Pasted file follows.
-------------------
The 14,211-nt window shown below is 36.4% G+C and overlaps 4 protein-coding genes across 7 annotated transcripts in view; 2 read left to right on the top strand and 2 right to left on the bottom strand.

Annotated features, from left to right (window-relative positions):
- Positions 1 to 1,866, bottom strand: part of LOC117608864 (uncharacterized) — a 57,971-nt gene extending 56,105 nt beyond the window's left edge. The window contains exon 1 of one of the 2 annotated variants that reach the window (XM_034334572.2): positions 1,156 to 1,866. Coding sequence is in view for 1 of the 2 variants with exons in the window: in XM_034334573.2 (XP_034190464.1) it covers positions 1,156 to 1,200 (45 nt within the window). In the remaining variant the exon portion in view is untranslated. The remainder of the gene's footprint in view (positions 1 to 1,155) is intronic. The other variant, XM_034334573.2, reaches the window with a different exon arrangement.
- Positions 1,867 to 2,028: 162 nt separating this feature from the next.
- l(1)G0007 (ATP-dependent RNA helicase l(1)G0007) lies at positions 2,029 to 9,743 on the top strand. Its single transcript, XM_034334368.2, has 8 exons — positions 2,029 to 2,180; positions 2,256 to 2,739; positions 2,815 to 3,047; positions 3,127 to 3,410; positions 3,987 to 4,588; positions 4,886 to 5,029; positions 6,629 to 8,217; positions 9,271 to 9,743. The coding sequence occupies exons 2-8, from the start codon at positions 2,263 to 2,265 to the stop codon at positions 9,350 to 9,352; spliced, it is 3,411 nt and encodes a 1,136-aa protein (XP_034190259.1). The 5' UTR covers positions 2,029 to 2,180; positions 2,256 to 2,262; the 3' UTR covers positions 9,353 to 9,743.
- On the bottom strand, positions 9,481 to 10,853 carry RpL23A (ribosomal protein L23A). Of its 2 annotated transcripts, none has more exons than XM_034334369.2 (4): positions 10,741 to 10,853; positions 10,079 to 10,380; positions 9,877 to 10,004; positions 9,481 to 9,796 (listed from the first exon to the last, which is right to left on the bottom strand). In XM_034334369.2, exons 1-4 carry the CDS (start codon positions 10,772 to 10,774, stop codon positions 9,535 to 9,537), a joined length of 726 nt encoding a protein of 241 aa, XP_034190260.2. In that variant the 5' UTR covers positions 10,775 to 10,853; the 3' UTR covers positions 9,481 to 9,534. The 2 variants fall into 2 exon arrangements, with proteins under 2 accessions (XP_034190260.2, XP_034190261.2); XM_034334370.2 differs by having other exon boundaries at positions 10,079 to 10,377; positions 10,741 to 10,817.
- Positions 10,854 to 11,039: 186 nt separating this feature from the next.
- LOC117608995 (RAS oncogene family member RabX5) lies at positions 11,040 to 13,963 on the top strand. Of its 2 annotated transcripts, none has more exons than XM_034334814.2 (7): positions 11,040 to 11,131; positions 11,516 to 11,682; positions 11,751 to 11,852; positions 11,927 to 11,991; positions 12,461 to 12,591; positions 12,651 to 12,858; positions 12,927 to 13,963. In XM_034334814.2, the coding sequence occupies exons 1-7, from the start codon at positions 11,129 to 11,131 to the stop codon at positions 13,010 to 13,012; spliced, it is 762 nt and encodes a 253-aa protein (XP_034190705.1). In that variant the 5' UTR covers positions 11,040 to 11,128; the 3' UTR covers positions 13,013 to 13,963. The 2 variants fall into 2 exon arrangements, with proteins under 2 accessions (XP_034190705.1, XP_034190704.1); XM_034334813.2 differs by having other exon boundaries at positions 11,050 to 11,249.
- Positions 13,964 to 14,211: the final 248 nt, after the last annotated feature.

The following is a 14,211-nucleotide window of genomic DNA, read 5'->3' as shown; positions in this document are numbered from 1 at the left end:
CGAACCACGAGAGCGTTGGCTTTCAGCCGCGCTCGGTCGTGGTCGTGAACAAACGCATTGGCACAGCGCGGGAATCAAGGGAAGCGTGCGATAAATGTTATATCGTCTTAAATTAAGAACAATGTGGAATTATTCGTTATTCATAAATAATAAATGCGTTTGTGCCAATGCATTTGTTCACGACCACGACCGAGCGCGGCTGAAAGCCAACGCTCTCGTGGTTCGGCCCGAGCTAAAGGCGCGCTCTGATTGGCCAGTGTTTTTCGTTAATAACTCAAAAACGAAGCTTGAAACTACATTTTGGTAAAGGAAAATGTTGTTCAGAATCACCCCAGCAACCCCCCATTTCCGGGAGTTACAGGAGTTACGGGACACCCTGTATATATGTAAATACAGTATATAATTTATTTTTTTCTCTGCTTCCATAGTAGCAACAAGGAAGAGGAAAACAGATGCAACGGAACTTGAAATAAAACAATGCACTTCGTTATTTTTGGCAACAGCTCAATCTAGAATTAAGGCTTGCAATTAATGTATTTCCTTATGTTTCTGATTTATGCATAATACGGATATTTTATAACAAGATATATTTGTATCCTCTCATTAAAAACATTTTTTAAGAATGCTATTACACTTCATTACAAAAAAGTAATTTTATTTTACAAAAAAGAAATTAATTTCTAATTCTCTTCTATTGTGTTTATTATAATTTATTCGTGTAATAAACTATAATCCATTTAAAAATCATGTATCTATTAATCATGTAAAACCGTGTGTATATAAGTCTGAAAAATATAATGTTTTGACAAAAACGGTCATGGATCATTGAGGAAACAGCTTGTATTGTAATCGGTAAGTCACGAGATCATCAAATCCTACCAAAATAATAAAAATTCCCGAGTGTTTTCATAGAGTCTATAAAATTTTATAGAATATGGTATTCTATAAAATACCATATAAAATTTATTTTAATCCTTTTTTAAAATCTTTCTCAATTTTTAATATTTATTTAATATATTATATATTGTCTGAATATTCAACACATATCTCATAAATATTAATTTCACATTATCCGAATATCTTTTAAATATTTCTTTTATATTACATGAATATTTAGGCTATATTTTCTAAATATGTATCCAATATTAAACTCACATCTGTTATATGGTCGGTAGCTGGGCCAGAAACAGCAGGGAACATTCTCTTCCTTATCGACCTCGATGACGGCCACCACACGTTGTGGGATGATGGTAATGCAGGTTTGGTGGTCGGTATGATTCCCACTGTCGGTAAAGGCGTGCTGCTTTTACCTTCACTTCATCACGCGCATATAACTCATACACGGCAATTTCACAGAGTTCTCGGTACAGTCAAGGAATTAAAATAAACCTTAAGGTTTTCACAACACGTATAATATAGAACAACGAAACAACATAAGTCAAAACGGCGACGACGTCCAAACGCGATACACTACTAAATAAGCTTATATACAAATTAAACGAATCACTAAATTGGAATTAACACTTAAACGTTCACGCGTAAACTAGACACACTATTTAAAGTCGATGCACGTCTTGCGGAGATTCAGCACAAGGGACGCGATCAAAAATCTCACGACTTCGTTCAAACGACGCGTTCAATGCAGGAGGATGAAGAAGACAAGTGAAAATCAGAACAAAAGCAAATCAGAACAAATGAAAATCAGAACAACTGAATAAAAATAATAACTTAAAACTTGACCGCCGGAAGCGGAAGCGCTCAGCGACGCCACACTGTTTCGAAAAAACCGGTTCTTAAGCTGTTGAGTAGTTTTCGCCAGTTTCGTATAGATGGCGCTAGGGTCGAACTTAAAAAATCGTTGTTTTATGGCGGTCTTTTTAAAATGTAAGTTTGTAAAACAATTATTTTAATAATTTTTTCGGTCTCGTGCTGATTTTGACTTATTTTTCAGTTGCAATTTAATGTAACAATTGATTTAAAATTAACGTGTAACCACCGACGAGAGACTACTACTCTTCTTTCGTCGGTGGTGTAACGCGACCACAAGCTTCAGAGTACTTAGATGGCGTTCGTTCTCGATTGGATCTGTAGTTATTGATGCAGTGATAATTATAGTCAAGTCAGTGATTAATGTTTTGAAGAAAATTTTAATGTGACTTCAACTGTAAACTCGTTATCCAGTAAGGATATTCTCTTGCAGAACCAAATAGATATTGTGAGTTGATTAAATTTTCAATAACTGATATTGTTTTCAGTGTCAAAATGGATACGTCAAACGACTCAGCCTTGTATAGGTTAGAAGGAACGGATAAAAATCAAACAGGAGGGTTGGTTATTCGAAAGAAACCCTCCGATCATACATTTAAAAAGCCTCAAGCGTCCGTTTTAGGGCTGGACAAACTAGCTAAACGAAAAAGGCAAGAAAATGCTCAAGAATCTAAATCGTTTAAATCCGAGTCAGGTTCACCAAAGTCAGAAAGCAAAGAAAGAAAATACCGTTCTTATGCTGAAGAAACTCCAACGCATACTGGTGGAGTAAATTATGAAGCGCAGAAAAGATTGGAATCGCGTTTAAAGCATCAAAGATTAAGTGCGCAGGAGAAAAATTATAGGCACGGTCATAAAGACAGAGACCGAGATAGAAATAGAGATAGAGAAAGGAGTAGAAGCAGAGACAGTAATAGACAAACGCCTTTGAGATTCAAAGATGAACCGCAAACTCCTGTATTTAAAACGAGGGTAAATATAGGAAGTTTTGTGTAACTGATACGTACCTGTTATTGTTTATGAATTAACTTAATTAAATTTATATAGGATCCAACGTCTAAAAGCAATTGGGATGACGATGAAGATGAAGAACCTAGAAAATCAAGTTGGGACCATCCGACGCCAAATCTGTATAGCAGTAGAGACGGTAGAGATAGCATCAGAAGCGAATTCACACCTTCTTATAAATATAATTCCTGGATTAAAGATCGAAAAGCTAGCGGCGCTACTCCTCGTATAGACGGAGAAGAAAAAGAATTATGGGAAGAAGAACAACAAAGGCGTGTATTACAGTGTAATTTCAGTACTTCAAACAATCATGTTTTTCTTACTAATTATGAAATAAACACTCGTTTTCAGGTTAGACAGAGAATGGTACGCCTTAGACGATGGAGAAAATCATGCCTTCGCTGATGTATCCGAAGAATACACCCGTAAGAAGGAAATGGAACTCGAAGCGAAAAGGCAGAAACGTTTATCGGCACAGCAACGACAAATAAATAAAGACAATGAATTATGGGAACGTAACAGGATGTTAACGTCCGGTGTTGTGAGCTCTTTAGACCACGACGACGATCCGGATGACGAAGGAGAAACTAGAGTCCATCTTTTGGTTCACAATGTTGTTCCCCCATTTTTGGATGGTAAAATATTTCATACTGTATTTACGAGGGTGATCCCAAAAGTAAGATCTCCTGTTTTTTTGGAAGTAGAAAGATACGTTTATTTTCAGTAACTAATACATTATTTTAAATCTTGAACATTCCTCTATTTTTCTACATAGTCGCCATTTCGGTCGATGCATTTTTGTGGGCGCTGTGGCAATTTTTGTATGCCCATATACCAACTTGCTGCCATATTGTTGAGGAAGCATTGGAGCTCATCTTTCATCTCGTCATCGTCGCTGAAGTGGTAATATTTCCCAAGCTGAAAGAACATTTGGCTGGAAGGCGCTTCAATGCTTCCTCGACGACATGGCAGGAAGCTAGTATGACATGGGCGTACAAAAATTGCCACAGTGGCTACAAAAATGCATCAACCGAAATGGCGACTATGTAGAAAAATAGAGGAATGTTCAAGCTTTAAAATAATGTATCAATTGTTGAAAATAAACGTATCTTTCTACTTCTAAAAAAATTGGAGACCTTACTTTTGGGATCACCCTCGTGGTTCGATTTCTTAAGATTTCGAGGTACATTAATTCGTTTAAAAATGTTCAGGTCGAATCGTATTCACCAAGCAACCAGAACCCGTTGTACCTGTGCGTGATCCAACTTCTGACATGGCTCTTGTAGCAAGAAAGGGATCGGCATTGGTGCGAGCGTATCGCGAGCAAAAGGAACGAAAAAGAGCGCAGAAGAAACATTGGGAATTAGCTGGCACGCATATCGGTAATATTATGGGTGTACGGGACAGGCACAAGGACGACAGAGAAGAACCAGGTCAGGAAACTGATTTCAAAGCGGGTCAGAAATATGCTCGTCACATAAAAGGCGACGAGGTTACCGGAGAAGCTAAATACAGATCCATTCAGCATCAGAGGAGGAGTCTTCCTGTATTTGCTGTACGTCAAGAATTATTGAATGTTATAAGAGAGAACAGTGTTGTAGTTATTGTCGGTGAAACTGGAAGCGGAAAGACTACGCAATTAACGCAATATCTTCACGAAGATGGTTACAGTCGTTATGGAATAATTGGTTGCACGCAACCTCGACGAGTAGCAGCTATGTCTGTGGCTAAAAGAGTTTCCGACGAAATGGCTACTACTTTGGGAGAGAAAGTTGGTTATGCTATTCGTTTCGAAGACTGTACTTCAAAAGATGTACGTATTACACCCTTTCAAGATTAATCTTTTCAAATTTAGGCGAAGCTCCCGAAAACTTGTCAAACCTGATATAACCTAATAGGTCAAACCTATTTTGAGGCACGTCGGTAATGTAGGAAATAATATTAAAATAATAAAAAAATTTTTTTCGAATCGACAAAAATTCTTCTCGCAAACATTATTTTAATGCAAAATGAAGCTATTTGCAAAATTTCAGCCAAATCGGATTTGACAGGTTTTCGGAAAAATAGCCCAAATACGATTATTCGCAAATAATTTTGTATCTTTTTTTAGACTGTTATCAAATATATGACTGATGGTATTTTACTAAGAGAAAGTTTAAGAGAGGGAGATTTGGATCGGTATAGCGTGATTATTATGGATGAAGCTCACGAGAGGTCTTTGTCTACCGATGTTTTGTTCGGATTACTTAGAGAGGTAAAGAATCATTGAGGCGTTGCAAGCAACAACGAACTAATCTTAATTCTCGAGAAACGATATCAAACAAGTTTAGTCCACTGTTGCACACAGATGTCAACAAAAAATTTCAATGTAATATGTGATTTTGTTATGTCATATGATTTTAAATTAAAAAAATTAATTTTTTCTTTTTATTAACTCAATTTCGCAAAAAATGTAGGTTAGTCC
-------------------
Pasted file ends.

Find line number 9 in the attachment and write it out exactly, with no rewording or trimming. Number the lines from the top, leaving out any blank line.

- Positions 13,964 to 14,211: the final 248 nt, after the last annotated feature.